The recent downpours throughout the Rio Grande Valley have been a blessing for many ranchers who have been desperately trying to keep their business alive as the months without rain have forced many of them to sell off much of their livestock.
It hasn't been an easy run for cattle ranchers due to the high cost of hay and lack of water that has forced many to close shop and move on to something different. But as one rancher tells Action 4 News, there could be some hope for the future.
In the 26 years that Sam Rodriguez has been in the cattle auction business, he's never seen the prices as high as they are today.
"Whoever was able to stick it out and hold on to what they had will start seeing some good profits going into their pockets." Said Rodriguez.
Rancher Cornelio Alvarez sold more than half of his cattle this past year which left him with only 16 head.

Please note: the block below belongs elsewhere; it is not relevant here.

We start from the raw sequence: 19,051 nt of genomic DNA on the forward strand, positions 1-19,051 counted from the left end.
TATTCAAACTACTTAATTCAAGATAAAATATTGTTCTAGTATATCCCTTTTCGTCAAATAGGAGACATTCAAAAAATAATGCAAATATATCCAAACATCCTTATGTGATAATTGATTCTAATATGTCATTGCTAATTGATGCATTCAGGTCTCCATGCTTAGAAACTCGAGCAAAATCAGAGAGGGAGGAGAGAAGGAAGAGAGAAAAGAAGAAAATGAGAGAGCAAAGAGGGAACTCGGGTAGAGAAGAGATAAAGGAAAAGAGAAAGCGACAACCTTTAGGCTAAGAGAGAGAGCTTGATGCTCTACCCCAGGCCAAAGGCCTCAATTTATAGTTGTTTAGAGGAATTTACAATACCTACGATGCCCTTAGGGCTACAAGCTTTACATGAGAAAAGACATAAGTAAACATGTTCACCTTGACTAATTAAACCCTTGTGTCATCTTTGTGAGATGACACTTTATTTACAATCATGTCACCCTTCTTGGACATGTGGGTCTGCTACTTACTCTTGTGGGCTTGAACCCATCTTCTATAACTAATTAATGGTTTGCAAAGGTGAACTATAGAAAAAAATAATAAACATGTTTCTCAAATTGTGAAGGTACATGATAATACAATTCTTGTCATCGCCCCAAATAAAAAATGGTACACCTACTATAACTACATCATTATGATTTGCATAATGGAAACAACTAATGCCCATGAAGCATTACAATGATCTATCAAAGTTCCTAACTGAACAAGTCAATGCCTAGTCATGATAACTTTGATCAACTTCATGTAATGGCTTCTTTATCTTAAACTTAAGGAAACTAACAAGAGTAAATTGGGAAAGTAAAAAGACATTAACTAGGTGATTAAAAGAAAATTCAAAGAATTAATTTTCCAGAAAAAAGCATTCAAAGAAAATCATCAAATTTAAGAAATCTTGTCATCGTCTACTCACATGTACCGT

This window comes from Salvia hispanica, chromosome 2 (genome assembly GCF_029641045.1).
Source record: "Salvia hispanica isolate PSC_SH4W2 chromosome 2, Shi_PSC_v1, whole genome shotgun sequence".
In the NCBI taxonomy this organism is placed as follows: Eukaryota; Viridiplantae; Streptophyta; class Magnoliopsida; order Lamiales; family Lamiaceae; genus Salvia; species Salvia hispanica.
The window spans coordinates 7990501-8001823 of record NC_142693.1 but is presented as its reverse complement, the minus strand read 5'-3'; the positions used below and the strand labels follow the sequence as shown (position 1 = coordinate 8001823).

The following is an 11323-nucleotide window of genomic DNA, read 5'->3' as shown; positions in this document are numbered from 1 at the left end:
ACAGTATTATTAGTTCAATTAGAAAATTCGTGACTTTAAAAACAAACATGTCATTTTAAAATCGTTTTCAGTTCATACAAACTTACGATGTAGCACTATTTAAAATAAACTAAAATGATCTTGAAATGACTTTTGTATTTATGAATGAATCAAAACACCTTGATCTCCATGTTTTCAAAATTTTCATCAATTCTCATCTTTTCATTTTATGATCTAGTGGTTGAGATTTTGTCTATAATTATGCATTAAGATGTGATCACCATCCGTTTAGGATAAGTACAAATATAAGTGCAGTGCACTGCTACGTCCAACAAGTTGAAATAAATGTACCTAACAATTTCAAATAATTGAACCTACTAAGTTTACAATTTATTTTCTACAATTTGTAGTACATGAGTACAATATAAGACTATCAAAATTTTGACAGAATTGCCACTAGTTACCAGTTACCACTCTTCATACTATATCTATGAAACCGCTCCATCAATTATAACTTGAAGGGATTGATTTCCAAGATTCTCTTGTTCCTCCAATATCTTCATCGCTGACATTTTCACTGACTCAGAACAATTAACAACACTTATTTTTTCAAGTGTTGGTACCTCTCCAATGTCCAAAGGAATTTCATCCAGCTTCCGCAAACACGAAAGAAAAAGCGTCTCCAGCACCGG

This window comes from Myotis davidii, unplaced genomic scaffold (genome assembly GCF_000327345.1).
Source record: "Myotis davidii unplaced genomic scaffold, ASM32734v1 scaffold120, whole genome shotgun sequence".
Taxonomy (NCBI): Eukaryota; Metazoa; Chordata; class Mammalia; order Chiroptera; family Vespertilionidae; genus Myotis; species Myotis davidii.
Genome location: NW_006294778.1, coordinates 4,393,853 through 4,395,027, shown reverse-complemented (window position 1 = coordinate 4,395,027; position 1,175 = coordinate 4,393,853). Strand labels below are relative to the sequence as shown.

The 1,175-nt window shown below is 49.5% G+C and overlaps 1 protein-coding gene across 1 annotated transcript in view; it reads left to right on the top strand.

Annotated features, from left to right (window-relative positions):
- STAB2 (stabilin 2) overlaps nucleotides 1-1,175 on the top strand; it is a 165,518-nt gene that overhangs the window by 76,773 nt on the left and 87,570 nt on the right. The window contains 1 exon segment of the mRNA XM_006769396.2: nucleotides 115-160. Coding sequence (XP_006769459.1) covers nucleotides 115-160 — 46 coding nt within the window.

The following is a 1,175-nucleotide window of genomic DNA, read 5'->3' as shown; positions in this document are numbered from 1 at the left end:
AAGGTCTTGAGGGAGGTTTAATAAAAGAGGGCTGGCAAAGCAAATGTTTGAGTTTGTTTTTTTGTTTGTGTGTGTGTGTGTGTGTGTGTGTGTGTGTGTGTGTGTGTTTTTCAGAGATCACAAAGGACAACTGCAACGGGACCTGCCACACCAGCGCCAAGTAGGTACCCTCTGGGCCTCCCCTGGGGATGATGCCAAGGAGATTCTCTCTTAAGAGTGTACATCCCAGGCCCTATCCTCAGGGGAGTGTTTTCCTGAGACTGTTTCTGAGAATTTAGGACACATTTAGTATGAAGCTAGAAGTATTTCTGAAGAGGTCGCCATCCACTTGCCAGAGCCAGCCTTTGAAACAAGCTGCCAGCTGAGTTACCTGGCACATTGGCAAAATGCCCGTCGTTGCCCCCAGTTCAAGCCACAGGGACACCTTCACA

"Hay was very expensive and the water tanks were low, said Alvarez. The water wasn't there so I had to make decisions and keep my cattle on town water."
A decision that cost Alvarez hundreds, if not thousands of dollars a month.
"It's very hard to be losing money, said Alvarez. So you have to sell."
In the last year, Alvarez estimates that in Starr County alone, about 65 percent of cattle were sold to keep ranchers from losing it all.
As for Rodriguez, owner of R.Y. Sale Barn in Rio Grande City, now that the rains have moved in, he's hoping that many ranchers will start replenishing what they lost and come back.
I think that the cattle industry is here to stay and I foresee a good future for any rancher out there who has an interest in raising cattle." Said Alvarez.
Rodriguez said while these higher prices for cattle is good news for the rancher, it might not be good for the consumer. He said these higher costs will translate into high prices at the supermarket.